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Chapter 7 throws us headlong into a controversial issue that reflects on the first chapter, but also complements every other chapter in that it takes the “Oriental mode” as a problematic that invites deconstruction. Does the connotation of the mode signify the anxieties of the pillars of the Enlightenment? It certainly does, and hence the need to work out an emancipatory discourse from a ruling Western rationality that presents everything, even the theory of the novel or narratology as necessarily Western. The role of philologists since the early nineteenth century in relation to the production of knowledge is more relevant to the study and vogue of the Nights than has been hitherto noticed. Scheherazade’s body, the matter and manner of the Nights is no less the crux of discussion than the visible grouping of language in families, Aryan and Semite. This is why many twentieth-century experimentations are to be read as decolonizing in that they redirect attention to a literary text, not a document.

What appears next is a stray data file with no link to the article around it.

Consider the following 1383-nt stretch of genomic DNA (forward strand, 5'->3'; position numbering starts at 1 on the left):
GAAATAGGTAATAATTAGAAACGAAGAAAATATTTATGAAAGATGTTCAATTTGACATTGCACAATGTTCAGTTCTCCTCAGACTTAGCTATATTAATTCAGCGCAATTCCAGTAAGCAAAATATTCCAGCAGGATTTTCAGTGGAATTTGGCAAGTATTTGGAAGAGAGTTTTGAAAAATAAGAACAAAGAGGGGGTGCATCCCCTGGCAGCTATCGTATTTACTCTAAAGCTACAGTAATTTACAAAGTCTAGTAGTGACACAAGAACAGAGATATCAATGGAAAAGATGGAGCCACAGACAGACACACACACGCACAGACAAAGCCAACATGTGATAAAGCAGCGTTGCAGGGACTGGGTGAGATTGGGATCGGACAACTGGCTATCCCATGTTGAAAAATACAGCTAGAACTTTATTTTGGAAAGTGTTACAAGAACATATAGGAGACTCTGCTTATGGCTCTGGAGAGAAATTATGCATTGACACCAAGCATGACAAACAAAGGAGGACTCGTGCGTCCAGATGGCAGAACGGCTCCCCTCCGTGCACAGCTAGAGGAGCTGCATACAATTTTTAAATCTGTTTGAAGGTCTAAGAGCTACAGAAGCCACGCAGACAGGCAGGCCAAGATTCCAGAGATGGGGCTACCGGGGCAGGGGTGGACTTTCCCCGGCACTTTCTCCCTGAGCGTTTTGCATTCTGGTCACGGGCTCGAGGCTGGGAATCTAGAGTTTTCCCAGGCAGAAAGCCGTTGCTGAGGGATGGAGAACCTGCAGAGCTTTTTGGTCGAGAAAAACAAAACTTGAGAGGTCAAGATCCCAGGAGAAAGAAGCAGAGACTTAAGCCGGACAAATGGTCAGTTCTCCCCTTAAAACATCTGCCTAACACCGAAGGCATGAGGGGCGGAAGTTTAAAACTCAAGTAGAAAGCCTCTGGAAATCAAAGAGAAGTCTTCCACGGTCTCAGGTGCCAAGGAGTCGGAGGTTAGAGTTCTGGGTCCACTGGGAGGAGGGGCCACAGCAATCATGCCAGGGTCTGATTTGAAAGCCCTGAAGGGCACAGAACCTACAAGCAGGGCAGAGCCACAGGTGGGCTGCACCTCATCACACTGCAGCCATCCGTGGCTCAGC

The stories in the Thousand and One Nights, or the Arabian Nights, are familiar to many of us: from the tales of Aladdin, Sinbad the Sailor, Ali Baba and his forty thieves, to the framing story of Scheherazade telling these stories to her homicidal husband, Shahrayar. This book offers a rich and wide-ranging analysis of the power of this collection of tales that penetrates so many cultures and appeals to such a variety of predilections and tastes. It also explores areas that were left untouched, like the decolonization of the Arabian Nights, and its archaeologies. Unique in its excavation into inroads of perception and reception, Muhsin J. al-Musawi's book unearths means of connection with common publics and learned societies. Al-Musawi shows, as never before, how the Arabian Nights has been translated, appropriated, and authenticated or abused over time, and how its reach is so expansive as to draw the attention of poets, painters, illustrators, translators, editors, musicians, political scientists like Leo Strauss, and novelists like Michel Butor, James Joyce and Marcel Proust amongst others. Making use of documentaries, films, paintings, novels and novellas, poetry, digital forums and political jargon, this book offers nuanced understanding of the perennial charm and power of this collection.
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